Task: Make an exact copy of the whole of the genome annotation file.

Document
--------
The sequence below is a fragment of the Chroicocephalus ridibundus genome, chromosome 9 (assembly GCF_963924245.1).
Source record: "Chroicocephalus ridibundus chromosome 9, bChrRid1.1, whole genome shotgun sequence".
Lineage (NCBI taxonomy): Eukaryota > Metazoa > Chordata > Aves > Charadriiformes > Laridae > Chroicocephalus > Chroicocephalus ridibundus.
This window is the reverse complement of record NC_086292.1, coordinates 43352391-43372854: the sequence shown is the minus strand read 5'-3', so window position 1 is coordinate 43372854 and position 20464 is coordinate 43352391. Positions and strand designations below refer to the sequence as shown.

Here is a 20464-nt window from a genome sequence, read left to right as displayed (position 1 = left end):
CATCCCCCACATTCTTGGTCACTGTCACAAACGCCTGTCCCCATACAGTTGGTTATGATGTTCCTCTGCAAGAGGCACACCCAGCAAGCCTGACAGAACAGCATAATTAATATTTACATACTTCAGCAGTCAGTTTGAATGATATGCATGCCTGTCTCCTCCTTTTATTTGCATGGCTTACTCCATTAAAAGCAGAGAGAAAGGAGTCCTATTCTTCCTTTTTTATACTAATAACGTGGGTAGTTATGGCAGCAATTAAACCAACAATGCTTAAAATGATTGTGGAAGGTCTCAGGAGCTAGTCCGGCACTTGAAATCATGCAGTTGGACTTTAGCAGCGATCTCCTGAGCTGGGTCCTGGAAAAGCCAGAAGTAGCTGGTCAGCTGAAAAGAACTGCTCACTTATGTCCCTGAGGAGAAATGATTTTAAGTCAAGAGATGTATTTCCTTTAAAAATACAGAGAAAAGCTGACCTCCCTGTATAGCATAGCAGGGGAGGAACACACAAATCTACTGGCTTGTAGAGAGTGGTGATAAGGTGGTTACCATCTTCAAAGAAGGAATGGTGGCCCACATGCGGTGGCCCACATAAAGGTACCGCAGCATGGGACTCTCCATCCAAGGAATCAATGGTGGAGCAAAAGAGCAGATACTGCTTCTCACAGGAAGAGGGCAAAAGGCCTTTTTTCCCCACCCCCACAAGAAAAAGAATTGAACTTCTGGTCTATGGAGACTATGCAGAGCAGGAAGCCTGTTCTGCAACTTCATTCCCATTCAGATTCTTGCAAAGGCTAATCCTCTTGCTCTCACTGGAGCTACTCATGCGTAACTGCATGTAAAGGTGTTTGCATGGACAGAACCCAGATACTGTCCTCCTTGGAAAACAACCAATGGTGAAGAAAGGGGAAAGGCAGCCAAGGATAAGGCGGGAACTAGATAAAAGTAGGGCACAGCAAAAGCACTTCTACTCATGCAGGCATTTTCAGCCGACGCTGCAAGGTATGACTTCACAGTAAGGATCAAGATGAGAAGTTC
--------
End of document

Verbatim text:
The sequence below is a fragment of the Chroicocephalus ridibundus genome, chromosome 9 (assembly GCF_963924245.1).
Source record: "Chroicocephalus ridibundus chromosome 9, bChrRid1.1, whole genome shotgun sequence".
Lineage (NCBI taxonomy): Eukaryota > Metazoa > Chordata > Aves > Charadriiformes > Laridae > Chroicocephalus > Chroicocephalus ridibundus.
This window is the reverse complement of record NC_086292.1, coordinates 43352391-43372854: the sequence shown is the minus strand read 5'-3', so window position 1 is coordinate 43372854 and position 20464 is coordinate 43352391. Positions and strand designations below refer to the sequence as shown.

Here is a 20464-nt window from a genome sequence, read left to right as displayed (position 1 = left end):
CATCCCCCACATTCTTGGTCACTGTCACAAACGCCTGTCCCCATACAGTTGGTTATGATGTTCCTCTGCAAGAGGCACACCCAGCAAGCCTGACAGAACAGCATAATTAATATTTACATACTTCAGCAGTCAGTTTGAATGATATGCATGCCTGTCTCCTCCTTTTATTTGCATGGCTTACTCCATTAAAAGCAGAGAGAAAGGAGTCCTATTCTTCCTTTTTTATACTAATAACGTGGGTAGTTATGGCAGCAATTAAACCAACAATGCTTAAAATGATTGTGGAAGGTCTCAGGAGCTAGTCCGGCACTTGAAATCATGCAGTTGGACTTTAGCAGCGATCTCCTGAGCTGGGTCCTGGAAAAGCCAGAAGTAGCTGGTCAGCTGAAAAGAACTGCTCACTTATGTCCCTGAGGAGAAATGATTTTAAGTCAAGAGATGTATTTCCTTTAAAAATACAGAGAAAAGCTGACCTCCCTGTATAGCATAGCAGGGGAGGAACACACAAATCTACTGGCTTGTAGAGAGTGGTGATAAGGTGGTTACCATCTTCAAAGAAGGAATGGTGGCCCACATGCGGTGGCCCACATAAAGGTACCGCAGCATGGGACTCTCCATCCAAGGAATCAATGGTGGAGCAAAAGAGCAGATACTGCTTCTCACAGGAAGAGGGCAAAAGGCCTTTTTTCCCCACCCCCACAAGAAAAAGAATTGAACTTCTGGTCTATGGAGACTATGCAGAGCAGGAAGCCTGTTCTGCAACTTCATTCCCATTCAGATTCTTGCAAAGGCTAATCCTCTTGCTCTCACTGGAGCTACTCATGCGTAACTGCATGTAAAGGTGTTTGCATGGACAGAACCCAGATACTGTCCTCCTTGGAAAACAACCAATGGTGAAGAAAGGGGAAAGGCAGCCAAGGATAAGGCGGGAACTAGATAAAAGTAGGGCACAGCAAAAGCACTTCTACTCATGCAGGCATTTTCAGCCGACGCTGCAAGGTATGACTTCACAGTAAGGATCAAGATGAGAAGTTC